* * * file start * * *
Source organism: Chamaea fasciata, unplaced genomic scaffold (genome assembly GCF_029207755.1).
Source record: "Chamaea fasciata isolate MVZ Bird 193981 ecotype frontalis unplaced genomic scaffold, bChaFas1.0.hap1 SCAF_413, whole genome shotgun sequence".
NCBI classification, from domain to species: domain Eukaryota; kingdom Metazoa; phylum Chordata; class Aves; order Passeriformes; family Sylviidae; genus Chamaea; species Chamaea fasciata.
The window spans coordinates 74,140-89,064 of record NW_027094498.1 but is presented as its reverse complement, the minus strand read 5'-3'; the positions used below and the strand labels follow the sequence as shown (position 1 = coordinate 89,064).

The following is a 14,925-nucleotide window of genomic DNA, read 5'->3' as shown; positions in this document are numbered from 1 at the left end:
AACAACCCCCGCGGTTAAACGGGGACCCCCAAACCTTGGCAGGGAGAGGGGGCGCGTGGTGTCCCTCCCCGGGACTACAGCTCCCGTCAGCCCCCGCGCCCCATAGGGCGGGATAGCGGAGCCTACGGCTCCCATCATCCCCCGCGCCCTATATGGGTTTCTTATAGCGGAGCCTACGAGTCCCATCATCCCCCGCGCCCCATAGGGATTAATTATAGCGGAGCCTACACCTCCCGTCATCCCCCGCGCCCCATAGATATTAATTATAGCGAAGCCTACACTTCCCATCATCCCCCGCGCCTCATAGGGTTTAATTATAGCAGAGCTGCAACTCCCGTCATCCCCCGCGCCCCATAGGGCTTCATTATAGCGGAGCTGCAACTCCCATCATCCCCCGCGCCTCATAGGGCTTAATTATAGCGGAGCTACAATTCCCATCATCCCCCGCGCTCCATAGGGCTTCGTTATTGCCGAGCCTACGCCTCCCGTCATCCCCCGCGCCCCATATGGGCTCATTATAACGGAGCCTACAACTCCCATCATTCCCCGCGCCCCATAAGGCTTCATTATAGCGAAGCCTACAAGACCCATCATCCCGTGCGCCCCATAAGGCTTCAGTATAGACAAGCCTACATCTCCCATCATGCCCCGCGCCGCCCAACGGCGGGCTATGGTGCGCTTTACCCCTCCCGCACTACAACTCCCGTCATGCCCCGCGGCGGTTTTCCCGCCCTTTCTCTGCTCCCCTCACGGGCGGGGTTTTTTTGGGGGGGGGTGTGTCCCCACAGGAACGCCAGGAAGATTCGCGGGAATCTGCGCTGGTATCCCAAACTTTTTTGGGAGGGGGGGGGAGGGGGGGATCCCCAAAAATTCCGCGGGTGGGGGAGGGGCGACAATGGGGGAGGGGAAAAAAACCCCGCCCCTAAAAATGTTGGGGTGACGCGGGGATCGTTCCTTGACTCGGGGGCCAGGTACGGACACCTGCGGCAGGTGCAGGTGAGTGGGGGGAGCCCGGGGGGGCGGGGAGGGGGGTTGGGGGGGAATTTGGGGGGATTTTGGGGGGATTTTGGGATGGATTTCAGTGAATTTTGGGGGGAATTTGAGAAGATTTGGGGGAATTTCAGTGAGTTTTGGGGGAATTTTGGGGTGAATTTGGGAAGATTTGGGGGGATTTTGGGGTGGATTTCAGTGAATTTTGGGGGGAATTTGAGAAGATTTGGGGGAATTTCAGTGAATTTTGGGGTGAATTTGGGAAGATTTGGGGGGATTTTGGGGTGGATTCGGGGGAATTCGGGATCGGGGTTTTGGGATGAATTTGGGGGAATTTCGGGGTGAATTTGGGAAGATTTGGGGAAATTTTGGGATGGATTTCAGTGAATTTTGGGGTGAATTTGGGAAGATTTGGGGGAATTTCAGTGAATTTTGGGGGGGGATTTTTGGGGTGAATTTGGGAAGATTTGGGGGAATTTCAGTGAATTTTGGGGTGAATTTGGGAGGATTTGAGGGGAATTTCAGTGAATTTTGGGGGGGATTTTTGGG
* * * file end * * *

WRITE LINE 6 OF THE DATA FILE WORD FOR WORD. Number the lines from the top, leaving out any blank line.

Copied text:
AACAACCCCCGCGGTTAAACGGGGACCCCCAAACCTTGGCAGGGAGAGGGGGCGCGTGGTGTCCCTCCCCGGGACTACAGCTCCCGTCAGCCCCCGCGCCCCATAGGGCGGGATAGCGGAGCCTACGGCTCCCATCATCCCCCGCGCCCTATATGGGTTTCTTATAGCGGAGCCTACGAGTCCCATCATCCCCCGCGCCCCATAGGGATTAATTATAGCGGAGCCTACACCTCCCGTCATCCCCCGCGCCCCATAGATATTAATTATAGCGAAGCCTACACTTCCCATCATCCCCCGCGCCTCATAGGGTTTAATTATAGCAGAGCTGCAACTCCCGTCATCCCCCGCGCCCCATAGGGCTTCATTATAGCGGAGCTGCAACTCCCATCATCCCCCGCGCCTCATAGGGCTTAATTATAGCGGAGCTACAATTCCCATCATCCCCCGCGCTCCATAGGGCTTCGTTATTGCCGAGCCTACGCCTCCCGTCATCCCCCGCGCCCCATATGGGCTCATTATAACGGAGCCTACAACTCCCATCATTCCCCGCGCCCCATAAGGCTTCATTATAGCGAAGCCTACAAGACCCATCATCCCGTGCGCCCCATAAGGCTTCAGTATAGACAAGCCTACATCTCCCATCATGCCCCGCGCCGCCCAACGGCGGGCTATGGTGCGCTTTACCCCTCCCGCACTACAACTCCCGTCATGCCCCGCGGCGGTTTTCCCGCCCTTTCTCTGCTCCCCTCACGGGCGGGGTTTTTTTGGGGGGGGGTGTGTCCCCACAGGAACGCCAGGAAGATTCGCGGGAATCTGCGCTGGTATCCCAAACTTTTTTGGGAGGGGGGGGGAGGGGGGGATCCCCAAAAATTCCGCGGGTGGGGGAGGGGCGACAATGGGGGAGGGGAAAAAAACCCCGCCCCTAAAAATGTTGGGGTGACGCGGGGATCGTTCCTTGACTCGGGGGCCAGGTACGGACACCTGCGGCAGGTGCAGGTGAGTGGGGGGAGCCCGGGGGGGCGGGGAGGGGGGTTGGGGGGGAATTTGGGGGGATTTTGGGGGGATTTTGGGATGGATTTCAGTGAATTTTGGGGGGAATTTGAGAAGATTTGGGGGAATTTCAGTGAGTTTTGGGGGAATTTTGGGGTGAATTTGGGAAGATTTGGGGGGATTTTGGGGTGGATTTCAGTGAATTTTGGGGGGAATTTGAGAAGATTTGGGGGAATTTCAGTGAATTTTGGGGTGAATTTGGGAAGATTTGGGGGGATTTTGGGGTGGATTCGGGGGAATTCGGGATCGGGGTTTTGGGATGAATTTGGGGGAATTTCGGGGTGAATTTGGGAAGATTTGGGGAAATTTTGGGATGGATTTCAGTGAATTTTGGGGTGAATTTGGGAAGATTTGGGGGAATTTCAGTGAATTTTGGGGGGGGATTTTTGGGGTGAATTTGGGAAGATTTGGGGGAATTTCAGTGAATTTTGGGGTGAATTTGGGAGGATTTGAGGGGAATTTCAGTGAATTTTGGGGGGGATTTTTGGG